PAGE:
Outside winter’s display window, a lamppost lit steady falling snow all through the setting nightfall and on toward dawn. A single street lamp casted shadows into his third floor apartment office room, as he sat staring out the double-paned glass hypnotized by the accumulating snow narrowly stacking upon the ledges and roofs, which were at eye level. The gently dancing crystalized flakes lit up like luminescent schools of miniature tropical fish swimming in a giant deep ocean fishbowl.
His room was dark except for a single curved antique lamp with its fluted glass shaped shade pointing down toward his wicker wastebasket. The deflected light brought a mood to the room that he desired, since he wanted to curl up inside his pile of woolen blankets, then burrow deep in his well-worn brown corduroy stuffed easy chair, which was a hand-me-down from his grandmother after the estate was settled, to watch the night pass silently by.
Evening snows invite silence, and the body’s need to be securely wrapped up in warmth while mesmerized by nature’s frosty rain. If it were summer, he might have the windows open listening to the droplets tap upon the window glass, but the silent snow fell as quietly as clouds drifting across the night’s sky. The absence of its sound was mystifying.
As a child, he spent time in his room folding paper airplanes into various designs sending them through the air toward hanging targets and wastebaskets. He would lay on his bed, pillows propped up against the corner wall tossing handmade paper airplanes at his simple hanging targets that hung from kite string taped upon the ceiling. Now an adult, this historical pastime continued. He folded them without looking, and often in the dark, feeling his way along the edges of the paper with delicate precision and skill. His fingers took their time caressing the corners of the specially chosen sheets, which were picked from the stacked trays storing the various grades offered to him.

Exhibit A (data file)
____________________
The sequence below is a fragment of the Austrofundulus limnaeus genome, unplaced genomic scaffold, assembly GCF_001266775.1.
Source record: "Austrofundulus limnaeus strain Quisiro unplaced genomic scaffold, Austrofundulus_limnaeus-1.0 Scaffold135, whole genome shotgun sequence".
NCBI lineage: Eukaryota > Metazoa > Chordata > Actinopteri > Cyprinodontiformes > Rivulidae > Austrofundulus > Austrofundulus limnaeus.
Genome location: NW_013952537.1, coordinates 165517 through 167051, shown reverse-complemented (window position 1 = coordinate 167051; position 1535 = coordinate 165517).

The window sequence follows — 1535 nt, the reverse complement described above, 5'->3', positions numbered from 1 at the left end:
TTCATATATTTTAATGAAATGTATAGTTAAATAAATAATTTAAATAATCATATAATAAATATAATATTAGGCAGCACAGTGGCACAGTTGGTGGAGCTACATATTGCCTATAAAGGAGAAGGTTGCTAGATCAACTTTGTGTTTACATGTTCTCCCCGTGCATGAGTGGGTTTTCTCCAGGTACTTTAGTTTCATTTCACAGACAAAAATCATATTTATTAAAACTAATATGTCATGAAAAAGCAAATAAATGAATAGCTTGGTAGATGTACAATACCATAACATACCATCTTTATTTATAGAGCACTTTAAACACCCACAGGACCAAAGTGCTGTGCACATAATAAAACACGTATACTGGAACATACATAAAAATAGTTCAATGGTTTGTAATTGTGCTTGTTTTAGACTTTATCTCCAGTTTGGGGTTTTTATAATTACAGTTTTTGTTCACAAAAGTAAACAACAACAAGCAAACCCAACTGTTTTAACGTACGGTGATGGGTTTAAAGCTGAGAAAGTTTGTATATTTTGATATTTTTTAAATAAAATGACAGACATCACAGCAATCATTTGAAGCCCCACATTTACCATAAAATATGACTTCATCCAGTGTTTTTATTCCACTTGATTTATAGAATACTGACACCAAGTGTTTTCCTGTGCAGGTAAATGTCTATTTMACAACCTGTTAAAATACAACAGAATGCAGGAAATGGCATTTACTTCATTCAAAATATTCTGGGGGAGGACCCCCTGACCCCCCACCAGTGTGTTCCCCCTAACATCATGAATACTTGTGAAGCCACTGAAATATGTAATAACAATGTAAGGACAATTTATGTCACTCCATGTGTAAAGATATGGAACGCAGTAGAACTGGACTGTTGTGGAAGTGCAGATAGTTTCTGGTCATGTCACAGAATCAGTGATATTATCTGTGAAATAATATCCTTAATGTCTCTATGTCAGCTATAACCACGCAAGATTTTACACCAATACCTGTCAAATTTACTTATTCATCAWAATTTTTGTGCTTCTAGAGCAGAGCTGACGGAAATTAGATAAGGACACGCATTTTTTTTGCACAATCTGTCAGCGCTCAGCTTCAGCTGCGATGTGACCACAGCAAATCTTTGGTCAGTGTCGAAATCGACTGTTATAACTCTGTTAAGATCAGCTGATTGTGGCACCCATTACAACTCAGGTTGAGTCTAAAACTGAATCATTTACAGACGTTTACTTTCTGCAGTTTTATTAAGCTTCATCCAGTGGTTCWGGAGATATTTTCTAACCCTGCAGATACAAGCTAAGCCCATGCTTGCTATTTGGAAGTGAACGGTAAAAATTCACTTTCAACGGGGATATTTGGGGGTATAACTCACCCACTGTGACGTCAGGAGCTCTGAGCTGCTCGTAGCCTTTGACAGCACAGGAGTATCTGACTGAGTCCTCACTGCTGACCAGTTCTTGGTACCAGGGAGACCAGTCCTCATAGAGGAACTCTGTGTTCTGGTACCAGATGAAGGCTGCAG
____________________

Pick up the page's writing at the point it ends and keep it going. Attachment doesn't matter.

His mind often needed distraction when it could not drop anxious and repetitive thoughts into the available mental depository in order to shrink each one into rubble suitable for discard knowing that this place inside his mind would gently disarm what were actually of minimal importance.
Tonight he folded airplanes using his lightest weighted paper and tossing them at each of his two hanging Alexander Calder mobiles purchased while at the Smithsonian museum last summer when visiting a friend in Washington, DC. He enjoyed spinning the mobiles in this way, which made him feel like he had stretched beyond the mundane and into the realm of skill, like arranging the colors on a Rubik’s Cube into desired patterns.
He had lingering and nagging thoughts. Ones that would wake him at 3 A.M. wanting immediate resolution, which stressed him because it was more than likely there was not one available that would drift him back into soothing sleep. His dreams had him on long bus rides missing stops, whereby he would have to then ride another one back to where he should have gotten off. Other dreams had him in apartments or rooms he did not recognize uncertain of what to do next.
In order to return to calm, he would sit up in his dark bedroom, pick up one of his airplanes creasing it back into a single dimension, and then fan it open tossing it toward the illuminating hallway night light. On the floor by his nightstand were several paper airplanes idly waiting for flight parked in a small box.
This activity was meditative; no mantra, no teacher, no method, only the flight of paper airplanes. Watching them move silently through the bedroom air quieted his mind drawing him away from noisy thoughts as each one soared below blue ceiling tiles toward the dim light of the hallway, tapping into memories of his youth, in silence, once more.
After several minutes he lied back down and fell back into sleep, while outside the snow quickly piled high deadening all of the evening sounds. (591 words)